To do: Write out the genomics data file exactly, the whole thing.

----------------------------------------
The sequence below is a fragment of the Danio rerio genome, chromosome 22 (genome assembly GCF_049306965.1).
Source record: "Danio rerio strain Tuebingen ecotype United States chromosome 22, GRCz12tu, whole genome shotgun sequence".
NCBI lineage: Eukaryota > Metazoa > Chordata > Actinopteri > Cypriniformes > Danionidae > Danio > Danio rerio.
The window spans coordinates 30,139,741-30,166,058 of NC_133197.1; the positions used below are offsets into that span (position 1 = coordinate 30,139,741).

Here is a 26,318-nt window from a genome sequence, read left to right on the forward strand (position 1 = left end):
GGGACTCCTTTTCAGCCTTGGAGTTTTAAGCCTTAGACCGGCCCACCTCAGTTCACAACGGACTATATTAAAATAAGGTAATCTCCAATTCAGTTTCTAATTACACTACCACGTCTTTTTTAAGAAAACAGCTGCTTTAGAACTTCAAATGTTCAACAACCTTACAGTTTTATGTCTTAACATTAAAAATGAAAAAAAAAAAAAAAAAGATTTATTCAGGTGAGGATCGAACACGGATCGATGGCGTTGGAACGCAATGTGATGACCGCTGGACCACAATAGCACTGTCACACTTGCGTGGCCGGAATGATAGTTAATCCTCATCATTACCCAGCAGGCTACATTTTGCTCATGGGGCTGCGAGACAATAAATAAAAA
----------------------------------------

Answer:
The sequence below is a fragment of the Danio rerio genome, chromosome 22 (genome assembly GCF_049306965.1).
Source record: "Danio rerio strain Tuebingen ecotype United States chromosome 22, GRCz12tu, whole genome shotgun sequence".
NCBI lineage: Eukaryota > Metazoa > Chordata > Actinopteri > Cypriniformes > Danionidae > Danio > Danio rerio.
The window spans coordinates 30,139,741-30,166,058 of NC_133197.1; the positions used below are offsets into that span (position 1 = coordinate 30,139,741).

Here is a 26,318-nt window from a genome sequence, read left to right on the forward strand (position 1 = left end):
GGGACTCCTTTTCAGCCTTGGAGTTTTAAGCCTTAGACCGGCCCACCTCAGTTCACAACGGACTATATTAAAATAAGGTAATCTCCAATTCAGTTTCTAATTACACTACCACGTCTTTTTTAAGAAAACAGCTGCTTTAGAACTTCAAATGTTCAACAACCTTACAGTTTTATGTCTTAACATTAAAAATGAAAAAAAAAAAAAAAAAGATTTATTCAGGTGAGGATCGAACACGGATCGATGGCGTTGGAACGCAATGTGATGACCGCTGGACCACAATAGCACTGTCACACTTGCGTGGCCGGAATGATAGTTAATCCTCATCATTACCCAGCAGGCTACATTTTGCTCATGGGGCTGCGAGACAATAAATAAAAA